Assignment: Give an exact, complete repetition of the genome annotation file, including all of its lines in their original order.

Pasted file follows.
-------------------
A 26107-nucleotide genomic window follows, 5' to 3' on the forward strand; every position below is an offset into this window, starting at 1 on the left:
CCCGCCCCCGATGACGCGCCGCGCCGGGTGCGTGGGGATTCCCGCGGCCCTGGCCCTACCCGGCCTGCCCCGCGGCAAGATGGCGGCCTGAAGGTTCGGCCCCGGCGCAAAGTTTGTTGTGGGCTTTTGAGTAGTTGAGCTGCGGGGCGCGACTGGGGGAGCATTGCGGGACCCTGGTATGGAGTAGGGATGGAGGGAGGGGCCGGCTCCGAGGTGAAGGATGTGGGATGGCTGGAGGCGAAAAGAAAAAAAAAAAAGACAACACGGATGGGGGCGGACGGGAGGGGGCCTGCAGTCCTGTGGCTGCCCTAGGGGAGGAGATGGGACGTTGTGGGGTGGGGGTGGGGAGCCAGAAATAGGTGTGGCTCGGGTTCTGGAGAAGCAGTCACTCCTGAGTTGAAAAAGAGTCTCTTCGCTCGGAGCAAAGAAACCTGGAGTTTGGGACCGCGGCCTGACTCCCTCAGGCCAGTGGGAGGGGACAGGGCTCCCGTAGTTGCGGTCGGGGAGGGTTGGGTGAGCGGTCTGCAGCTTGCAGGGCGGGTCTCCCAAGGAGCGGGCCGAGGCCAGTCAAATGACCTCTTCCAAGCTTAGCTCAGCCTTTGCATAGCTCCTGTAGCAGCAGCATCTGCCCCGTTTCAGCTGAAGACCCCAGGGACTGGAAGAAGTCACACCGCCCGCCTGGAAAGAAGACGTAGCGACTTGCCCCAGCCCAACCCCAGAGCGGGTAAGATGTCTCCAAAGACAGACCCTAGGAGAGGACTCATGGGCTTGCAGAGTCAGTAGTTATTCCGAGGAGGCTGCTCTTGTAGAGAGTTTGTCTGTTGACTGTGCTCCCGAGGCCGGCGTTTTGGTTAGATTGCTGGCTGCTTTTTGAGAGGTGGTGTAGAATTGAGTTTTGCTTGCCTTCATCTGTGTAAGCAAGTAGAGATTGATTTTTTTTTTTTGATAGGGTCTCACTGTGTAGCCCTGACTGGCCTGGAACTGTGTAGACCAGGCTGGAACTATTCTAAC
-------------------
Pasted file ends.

A 26107-nucleotide genomic window follows, 5' to 3' on the forward strand; every position below is an offset into this window, starting at 1 on the left:
CCCGCCCCCGATGACGCGCCGCGCCGGGTGCGTGGGGATTCCCGCGGCCCTGGCCCTACCCGGCCTGCCCCGCGGCAAGATGGCGGCCTGAAGGTTCGGCCCCGGCGCAAAGTTTGTTGTGGGCTTTTGAGTAGTTGAGCTGCGGGGCGCGACTGGGGGAGCATTGCGGGACCCTGGTATGGAGTAGGGATGGAGGGAGGGGCCGGCTCCGAGGTGAAGGATGTGGGATGGCTGGAGGCGAAAAGAAAAAAAAAAAAGACAACACGGATGGGGGCGGACGGGAGGGGGCCTGCAGTCCTGTGGCTGCCCTAGGGGAGGAGATGGGACGTTGTGGGGTGGGGGTGGGGAGCCAGAAATAGGTGTGGCTCGGGTTCTGGAGAAGCAGTCACTCCTGAGTTGAAAAAGAGTCTCTTCGCTCGGAGCAAAGAAACCTGGAGTTTGGGACCGCGGCCTGACTCCCTCAGGCCAGTGGGAGGGGACAGGGCTCCCGTAGTTGCGGTCGGGGAGGGTTGGGTGAGCGGTCTGCAGCTTGCAGGGCGGGTCTCCCAAGGAGCGGGCCGAGGCCAGTCAAATGACCTCTTCCAAGCTTAGCTCAGCCTTTGCATAGCTCCTGTAGCAGCAGCATCTGCCCCGTTTCAGCTGAAGACCCCAGGGACTGGAAGAAGTCACACCGCCCGCCTGGAAAGAAGACGTAGCGACTTGCCCCAGCCCAACCCCAGAGCGGGTAAGATGTCTCCAAAGACAGACCCTAGGAGAGGACTCATGGGCTTGCAGAGTCAGTAGTTATTCCGAGGAGGCTGCTCTTGTAGAGAGTTTGTCTGTTGACTGTGCTCCCGAGGCCGGCGTTTTGGTTAGATTGCTGGCTGCTTTTTGAGAGGTGGTGTAGAATTGAGTTTTGCTTGCCTTCATCTGTGTAAGCAAGTAGAGATTGATTTTTTTTTTTTGATAGGGTCTCACTGTGTAGCCCTGACTGGCCTGGAACTGTGTAGACCAGGCTGGAACTATTCTAAC